Turning at Bristol: A Weighty Matter

A lot of drivers cite Bristol as one of their favorite tracks. It’s a great exhibit for the argument that racing is more than just pure speed. High banks (which we know mean speed!) and a short track, which means tight racing. But a lot of drivers will tell you that Bristol is one of the most exhausting, physically demanding tracks on the circuit. Add to that the inherent stress of short-track racing, where 43 cars are operating in a limited (half-mile) track.

Knowing the COSMOS doesn’t mean you know NASCAR

Everyone’s favorite “planet” killer had a spare hour because COSMOS was pre-empted Sunday by the Coca Cola 600.  Astrophysicist Neil deGrasse Tyson edified us with some “NASCAR physics”. There were 43 drivers who had no problem taking the corners at more than 165 mph without skidding into the “embankment” and…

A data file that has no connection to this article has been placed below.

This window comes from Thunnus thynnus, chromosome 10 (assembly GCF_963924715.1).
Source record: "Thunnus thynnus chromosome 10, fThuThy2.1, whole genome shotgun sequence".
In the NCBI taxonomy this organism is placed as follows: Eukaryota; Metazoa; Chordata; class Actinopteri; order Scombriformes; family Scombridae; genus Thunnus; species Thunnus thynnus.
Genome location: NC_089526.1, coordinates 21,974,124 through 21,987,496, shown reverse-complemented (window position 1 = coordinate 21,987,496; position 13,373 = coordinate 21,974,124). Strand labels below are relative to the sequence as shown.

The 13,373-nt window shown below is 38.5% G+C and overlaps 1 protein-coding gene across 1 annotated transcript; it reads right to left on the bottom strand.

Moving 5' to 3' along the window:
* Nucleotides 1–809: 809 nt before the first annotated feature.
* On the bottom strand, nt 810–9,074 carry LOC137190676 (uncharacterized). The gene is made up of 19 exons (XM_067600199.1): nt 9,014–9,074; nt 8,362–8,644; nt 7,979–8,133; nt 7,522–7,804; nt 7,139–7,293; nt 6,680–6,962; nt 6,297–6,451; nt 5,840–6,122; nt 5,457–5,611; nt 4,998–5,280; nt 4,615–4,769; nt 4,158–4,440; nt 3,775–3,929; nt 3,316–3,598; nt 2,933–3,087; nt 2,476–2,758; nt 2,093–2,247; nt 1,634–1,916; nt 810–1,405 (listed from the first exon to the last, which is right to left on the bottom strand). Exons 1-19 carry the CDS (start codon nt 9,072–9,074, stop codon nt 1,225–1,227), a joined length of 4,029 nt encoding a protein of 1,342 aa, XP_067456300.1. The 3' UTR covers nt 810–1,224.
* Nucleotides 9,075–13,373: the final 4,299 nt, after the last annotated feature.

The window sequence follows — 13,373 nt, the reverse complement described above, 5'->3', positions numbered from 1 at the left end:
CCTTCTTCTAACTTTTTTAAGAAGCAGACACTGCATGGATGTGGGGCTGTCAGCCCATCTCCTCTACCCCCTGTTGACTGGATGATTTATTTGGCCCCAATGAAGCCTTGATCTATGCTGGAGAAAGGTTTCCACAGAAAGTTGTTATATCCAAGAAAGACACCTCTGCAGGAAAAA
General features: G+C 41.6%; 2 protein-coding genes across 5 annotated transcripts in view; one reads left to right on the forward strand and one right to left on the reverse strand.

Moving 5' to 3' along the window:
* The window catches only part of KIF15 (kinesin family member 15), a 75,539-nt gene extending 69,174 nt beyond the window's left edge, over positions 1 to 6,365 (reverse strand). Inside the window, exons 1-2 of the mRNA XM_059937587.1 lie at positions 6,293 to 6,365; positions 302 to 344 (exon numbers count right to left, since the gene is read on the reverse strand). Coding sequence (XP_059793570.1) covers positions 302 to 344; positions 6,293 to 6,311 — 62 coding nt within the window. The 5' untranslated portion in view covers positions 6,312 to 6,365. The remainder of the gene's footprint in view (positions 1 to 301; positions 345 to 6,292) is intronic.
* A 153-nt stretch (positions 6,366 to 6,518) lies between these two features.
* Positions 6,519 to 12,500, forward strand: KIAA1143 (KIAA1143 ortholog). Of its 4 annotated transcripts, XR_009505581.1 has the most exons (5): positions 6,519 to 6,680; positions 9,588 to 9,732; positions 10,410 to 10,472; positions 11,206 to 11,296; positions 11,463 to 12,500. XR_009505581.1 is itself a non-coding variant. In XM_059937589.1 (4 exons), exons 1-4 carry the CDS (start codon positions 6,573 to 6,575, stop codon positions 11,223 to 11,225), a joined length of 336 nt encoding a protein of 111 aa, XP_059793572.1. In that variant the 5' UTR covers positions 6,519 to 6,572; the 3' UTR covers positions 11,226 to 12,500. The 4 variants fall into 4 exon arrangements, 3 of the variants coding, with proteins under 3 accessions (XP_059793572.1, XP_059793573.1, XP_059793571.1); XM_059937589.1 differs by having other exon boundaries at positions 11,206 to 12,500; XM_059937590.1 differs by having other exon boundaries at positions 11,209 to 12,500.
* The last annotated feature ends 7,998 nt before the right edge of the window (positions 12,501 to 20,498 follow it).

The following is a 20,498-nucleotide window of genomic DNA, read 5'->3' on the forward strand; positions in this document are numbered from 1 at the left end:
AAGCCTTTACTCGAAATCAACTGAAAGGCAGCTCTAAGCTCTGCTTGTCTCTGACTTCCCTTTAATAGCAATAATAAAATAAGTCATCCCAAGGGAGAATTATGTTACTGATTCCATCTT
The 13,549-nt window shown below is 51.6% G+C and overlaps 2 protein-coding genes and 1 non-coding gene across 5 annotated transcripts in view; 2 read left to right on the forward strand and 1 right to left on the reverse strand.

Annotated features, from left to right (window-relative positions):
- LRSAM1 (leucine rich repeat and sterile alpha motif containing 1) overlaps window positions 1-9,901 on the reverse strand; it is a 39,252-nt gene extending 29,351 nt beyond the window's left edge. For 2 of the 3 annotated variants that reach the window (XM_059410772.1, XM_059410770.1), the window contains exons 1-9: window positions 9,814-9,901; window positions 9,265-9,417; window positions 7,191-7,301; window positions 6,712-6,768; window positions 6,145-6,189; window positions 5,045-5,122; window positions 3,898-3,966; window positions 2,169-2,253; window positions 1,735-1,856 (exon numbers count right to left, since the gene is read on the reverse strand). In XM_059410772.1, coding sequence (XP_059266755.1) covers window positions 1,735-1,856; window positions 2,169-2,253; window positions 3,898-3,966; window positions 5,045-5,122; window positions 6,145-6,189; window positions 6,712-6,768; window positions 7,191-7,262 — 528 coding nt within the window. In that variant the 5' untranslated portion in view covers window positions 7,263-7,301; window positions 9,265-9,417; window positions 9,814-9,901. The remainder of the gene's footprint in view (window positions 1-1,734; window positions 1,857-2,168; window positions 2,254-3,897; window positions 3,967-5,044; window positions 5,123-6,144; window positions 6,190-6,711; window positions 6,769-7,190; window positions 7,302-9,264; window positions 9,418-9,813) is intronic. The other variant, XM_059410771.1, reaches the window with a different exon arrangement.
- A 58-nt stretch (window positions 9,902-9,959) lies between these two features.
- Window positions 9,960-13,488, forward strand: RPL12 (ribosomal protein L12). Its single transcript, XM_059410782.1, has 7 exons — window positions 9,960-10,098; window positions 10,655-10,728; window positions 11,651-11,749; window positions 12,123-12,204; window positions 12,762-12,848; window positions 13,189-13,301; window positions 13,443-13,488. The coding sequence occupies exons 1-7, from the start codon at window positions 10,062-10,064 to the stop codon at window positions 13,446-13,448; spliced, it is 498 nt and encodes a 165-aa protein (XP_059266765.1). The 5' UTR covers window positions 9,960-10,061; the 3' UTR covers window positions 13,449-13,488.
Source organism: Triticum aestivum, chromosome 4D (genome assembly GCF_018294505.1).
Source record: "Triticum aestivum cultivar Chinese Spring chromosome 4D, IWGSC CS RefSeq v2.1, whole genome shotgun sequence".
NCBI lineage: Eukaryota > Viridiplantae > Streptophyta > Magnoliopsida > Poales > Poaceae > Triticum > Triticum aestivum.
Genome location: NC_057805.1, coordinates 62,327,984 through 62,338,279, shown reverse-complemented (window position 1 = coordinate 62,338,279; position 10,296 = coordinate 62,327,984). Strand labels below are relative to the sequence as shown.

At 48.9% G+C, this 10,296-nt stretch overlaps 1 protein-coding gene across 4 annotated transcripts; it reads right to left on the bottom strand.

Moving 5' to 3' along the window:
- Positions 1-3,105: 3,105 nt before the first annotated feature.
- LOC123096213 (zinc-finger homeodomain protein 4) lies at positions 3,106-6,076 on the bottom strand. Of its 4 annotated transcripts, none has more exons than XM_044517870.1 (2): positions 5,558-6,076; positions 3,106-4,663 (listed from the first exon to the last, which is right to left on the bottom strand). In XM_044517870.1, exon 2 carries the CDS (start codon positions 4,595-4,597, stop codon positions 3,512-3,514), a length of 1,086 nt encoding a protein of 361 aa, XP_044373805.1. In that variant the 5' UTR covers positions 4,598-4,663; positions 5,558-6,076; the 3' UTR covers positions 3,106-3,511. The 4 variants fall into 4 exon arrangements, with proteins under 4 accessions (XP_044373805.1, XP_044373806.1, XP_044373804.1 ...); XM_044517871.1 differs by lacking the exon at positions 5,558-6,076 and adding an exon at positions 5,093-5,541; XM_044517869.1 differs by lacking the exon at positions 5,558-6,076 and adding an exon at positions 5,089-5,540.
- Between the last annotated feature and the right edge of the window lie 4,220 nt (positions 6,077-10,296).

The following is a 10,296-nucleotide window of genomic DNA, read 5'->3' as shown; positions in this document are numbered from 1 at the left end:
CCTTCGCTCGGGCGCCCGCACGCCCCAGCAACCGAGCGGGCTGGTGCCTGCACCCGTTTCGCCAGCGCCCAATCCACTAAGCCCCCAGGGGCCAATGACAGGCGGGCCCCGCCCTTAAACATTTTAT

NASCAR, Physics and the Cosmos

Okay. COSMOS was pre-empted Sunday in favor of the Coca Cola 600 and COSMOS host, astrophysicist Neil deGrasse Tyson, decided to edify us with some NASCAR physics.   I bet 90% of NASCAR fans immediately know there’s something wrong here. In fact, all you had to do was watch the…

GearBrain Roundup: Week Ending 10/2/13

Another week?  Already?  Where does the time go? Eric Chemi reviews his great picks for Dover and gives us some data to support the idea that it really is a three-man Chase. @nascarnomics is looking into the NASCAR attendance issue.  The great thing about this blog is that he explains…

Turning, G-Forces and Banked Tracks.

Dover is a fascinating track – twenty-four degrees of banking, but only a mile in length.  A student approached me with a question:  Higher-banked tracks generate higher centripetal forces – so why doesn’t the track banking appear in the equation for centripetal force? I’ve talked about centripetal forces in detail…

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